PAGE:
Aces on Bridge — Daily Columns

The Aces on Bridge: Thursday, January 10th, 2019

As distrust, in some sense, is the mother of safety, so security is the gate of danger. A man had need to fear this most of all, that he fears not at all.

Thomas Brooks

S North
Both ♠ A K 5 4
 J 7 6 2
♣ A J 7 5
West East
♠ 10 7 6
 A J 9 8 7 5 3
♣ 8 3
♠ J 9 3
 K 10 9 5
 10 6 4
♣ Q 10 6
♠ Q 8 2
 A Q 8 3
 K Q
♣ K 9 4 2
South West North East
1 NT 3 Dbl. Pass
3 Pass 4 Pass
4 All pass    


When West pre-empts to three diamonds over the strong no-trump, it may inspire North to contemplate exploring for slam. But his four-diamond cue-bid in support of hearts leaves South cold, and North wisely subsides in game — which may yet prove uncomfortably high if South does not take the proper precautions.

After the lead of the club eight, South plays low from dummy and takes East’s 10 with his king. He plays back the diamond queen for West to capture and return a second club, won by dummy’s ace.

Now the only real danger to the contract is losing two trump tricks; to guard against that, South leads the heart jack from dummy, covered all around, then goes to the spade ace and finesses in trump by running the seven if East plays low. If the finesse should lose to the nine or 10 in West’s hand, then trumps will have broken 3-2, and declarer will be able to get back in soon enough to draw the last trump. Should East split his intermediates on the second round of trumps, declarer has complete control. He can simply give up a club trick and play on trumps, to knock out East’s winner and eventually to draw his last trump.

If the defenders lead and continue diamonds at every turn, conceding a ruff-sluff in the process, declarer should be able to take six tricks in the plain suits and maneuver to take three trump tricks in one hand and a ruff in the other. Again, though, declarer must start trumps by leading the jack initially.

Your controls argue for bidding on past four spades, even though you don’t have much “stuffing” in your suits. I would bid five clubs now to cue-bid my ace, and let partner take it from there. As a general rule, the hand with the aces and spaces shouldn’t use Blackwood, since the response won’t be helpful.


♠ A K 5 4
 J 7 6 2
♣ A J 7 5
South West North East
    1 ♠ Pass
4 Pass 4 Pass

For details of Bobby Wolff’s autobiography, The Lone Wolff, contact If you would like to contact Bobby Wolff, please leave a comment at this blog.
Reproduced with permission of United Feature Syndicate, Inc., Copyright 2019. If you are interested in reprinting The Aces on Bridge column, contact


Mircea1January 24th, 2019 at 5:35 pm

Hi Bobby,

What if West started with:

10 9 5 4
A J 9 8 7 5 3
8 3

Ken MooreJanuary 24th, 2019 at 5:37 pm


On BWTA, why not cue bid the Ace of Spades? I do see a rebid issue – how do I show the Ace of Clubs? Is there any way to show both.

Also, from the bidding, what would you expect partner to hold?

PaulJanuary 24th, 2019 at 5:54 pm

Hi Bobby,
A related question is that if you do bid 5c and partner has a two suiter in spades and clubs how does he go about searching for gs. Or does the the 5c cue bid preclude any grand slam ambitions .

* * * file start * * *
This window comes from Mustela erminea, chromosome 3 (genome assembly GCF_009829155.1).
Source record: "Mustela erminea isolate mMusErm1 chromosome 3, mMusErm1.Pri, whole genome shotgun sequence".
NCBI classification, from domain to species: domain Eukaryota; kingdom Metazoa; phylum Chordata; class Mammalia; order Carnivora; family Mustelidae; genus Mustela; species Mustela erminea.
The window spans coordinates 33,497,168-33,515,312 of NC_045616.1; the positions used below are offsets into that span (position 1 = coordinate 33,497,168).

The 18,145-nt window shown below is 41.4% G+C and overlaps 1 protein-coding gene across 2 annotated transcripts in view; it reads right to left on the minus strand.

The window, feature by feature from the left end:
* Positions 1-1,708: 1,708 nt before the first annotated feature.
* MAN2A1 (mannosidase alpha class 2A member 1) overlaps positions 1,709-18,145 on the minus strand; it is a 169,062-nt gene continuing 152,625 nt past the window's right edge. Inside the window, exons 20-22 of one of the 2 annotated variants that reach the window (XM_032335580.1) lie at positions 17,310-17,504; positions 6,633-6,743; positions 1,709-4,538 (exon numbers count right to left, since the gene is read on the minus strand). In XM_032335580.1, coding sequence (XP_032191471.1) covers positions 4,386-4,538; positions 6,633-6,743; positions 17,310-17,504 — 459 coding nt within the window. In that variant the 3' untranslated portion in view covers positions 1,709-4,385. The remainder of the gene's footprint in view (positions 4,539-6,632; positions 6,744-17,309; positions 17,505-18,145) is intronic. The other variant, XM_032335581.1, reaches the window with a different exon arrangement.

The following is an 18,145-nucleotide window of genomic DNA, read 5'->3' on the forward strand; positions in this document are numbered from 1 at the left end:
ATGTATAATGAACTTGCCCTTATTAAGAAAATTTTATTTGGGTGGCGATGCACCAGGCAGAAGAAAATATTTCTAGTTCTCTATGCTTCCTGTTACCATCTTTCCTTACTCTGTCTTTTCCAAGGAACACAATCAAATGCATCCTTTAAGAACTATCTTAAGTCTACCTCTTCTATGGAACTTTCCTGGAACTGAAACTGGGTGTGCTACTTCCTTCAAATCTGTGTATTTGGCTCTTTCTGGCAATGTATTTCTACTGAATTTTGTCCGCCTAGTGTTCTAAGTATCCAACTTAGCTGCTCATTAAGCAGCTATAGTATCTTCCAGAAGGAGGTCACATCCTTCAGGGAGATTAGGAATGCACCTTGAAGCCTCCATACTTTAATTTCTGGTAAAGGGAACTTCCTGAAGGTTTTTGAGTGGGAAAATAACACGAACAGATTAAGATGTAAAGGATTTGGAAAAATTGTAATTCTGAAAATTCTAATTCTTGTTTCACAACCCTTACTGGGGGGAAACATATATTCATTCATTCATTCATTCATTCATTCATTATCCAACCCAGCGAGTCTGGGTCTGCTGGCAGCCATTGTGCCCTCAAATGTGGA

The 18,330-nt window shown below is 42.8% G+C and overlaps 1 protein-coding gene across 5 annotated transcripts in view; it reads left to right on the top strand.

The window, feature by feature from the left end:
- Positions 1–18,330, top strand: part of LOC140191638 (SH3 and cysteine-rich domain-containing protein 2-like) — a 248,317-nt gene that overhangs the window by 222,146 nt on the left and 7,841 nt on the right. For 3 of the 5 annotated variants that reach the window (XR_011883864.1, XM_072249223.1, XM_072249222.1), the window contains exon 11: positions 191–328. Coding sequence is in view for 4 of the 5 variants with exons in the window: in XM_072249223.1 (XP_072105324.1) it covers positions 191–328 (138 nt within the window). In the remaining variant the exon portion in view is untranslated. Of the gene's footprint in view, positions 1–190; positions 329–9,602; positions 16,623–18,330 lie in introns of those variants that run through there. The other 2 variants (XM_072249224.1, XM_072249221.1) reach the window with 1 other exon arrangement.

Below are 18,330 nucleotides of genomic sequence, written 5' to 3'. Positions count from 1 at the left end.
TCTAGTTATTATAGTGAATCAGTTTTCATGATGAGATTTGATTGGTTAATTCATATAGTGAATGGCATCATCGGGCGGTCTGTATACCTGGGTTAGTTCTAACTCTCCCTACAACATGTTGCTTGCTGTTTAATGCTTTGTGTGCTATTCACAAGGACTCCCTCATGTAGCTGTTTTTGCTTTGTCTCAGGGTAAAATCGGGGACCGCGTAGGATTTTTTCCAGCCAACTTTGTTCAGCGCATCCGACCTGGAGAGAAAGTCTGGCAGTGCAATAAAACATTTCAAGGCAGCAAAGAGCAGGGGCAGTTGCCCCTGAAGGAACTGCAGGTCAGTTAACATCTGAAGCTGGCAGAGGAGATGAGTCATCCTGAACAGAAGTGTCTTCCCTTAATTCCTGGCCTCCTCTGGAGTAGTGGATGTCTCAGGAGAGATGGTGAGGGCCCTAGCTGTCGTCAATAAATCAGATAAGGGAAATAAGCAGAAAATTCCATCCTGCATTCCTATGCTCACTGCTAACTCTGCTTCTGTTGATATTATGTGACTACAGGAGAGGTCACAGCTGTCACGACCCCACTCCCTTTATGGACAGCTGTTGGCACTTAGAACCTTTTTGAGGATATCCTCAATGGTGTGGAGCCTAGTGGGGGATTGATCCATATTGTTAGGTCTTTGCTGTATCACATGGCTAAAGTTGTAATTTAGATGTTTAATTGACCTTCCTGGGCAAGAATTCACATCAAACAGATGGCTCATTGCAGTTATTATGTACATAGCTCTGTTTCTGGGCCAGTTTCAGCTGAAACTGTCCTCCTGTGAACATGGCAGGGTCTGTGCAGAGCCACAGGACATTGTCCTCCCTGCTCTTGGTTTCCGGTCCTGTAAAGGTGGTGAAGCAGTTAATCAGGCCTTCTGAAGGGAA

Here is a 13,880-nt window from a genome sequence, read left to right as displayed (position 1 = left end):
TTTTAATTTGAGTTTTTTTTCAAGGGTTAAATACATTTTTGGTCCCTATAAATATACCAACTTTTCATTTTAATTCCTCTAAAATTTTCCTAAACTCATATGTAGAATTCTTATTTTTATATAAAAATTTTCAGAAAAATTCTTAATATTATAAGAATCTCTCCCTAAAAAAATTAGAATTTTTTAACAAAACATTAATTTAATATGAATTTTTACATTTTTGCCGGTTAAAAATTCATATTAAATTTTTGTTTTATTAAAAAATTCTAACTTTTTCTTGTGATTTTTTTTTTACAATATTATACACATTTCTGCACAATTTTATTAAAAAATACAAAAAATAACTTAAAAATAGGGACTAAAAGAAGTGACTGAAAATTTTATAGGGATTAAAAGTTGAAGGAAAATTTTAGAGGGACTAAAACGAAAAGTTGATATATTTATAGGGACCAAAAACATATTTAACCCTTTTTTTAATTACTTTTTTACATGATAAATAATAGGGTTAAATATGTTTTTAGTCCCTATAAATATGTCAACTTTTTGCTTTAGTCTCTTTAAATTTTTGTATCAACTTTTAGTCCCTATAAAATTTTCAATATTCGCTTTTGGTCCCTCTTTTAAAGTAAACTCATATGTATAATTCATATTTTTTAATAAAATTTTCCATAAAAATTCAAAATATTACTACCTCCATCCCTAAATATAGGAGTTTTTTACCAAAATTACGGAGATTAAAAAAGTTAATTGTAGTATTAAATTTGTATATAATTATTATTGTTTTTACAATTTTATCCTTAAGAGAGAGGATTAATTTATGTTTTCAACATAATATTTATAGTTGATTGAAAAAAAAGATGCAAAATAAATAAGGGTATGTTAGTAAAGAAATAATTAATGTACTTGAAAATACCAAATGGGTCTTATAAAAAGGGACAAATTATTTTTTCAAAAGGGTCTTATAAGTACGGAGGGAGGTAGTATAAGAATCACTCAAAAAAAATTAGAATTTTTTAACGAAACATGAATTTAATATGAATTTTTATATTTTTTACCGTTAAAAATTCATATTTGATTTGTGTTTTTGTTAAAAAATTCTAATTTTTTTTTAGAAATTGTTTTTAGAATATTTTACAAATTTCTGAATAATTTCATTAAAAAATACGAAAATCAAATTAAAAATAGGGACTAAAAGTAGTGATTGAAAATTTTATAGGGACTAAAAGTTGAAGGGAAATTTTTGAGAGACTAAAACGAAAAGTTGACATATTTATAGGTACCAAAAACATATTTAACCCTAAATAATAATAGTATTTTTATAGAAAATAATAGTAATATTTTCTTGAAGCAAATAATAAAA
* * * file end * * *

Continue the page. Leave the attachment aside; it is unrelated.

Regards paul

Bobby WolffJanuary 24th, 2019 at 8:46 pm

Hi Mircea1,

All any declarer can do is play the hand to best
advantage, always remembering the exact bidding, the play up to then, including the opening lead, and, if topical, any unusual tempo changes, which could result in more knowledge.

At least to me, leading a small doubleton, with 4 trump to the 109 and a side void would never be done by any experienced player. Methinks the ace of diamonds is the only possible lead from the hand you mention.

However, when playing against unknown and possibly inexperienced opponents, anything may be possible and I do not doubt, at times, for that to be more fun than real bridge.

While not intending the above as insulting to the opening leader, I would basically rule out such a holding and all I can do is expect, on the bidding, to likely expect the length in trumps to be held by RHO.

Bobby WolffJanuary 24th, 2019 at 8:52 pm

Hi Ken,

Of course, rebidding 4 spades would merely be a sign-off, since NS are committed to a spade contract. However and coincidentally, perhaps signing off is the right choice, since, although controls are held, the absence of a 5 card suit is a minus, since with suit establishment sometimes necessary for twelve tricks this hand will not accommodate that line of play.

IOWs, while 5 clubs is a definite cue bid, 4 spades becomes the sign-off, meaning nothing more to add at this point, but if you, my partner, continues on, I’ll take another look.

Bobby WolffJanuary 24th, 2019 at 9:10 pm

Hi Paul,

No, while the 5 club bid shows a club control, usually 1st round, of the suit bid, plus the overall strength necessary (on the bidding up to then) to consider bidding a slam, not, at this point, looking for a grand slam, but, at the same time, not denying the possibility of later considering one.

Since high level bridge is definitely a two man game, (being rare indeed when one player or the other can make a firm choice) such as asking for aces, which in fact, guarantees that if the partnership is not off more than 1 control (3 or 4 aces or 4 of 5 key cards) depending on whether key card is being played than at least a small slam will be bid.

NEVER use an ace asking convention to get to a slam, but only to stay out of one, if off two keys cards.

Cue bidding is often quite delicate as not only controls are confirmed or denied but strength of the together hands is also suggested.

Good luck!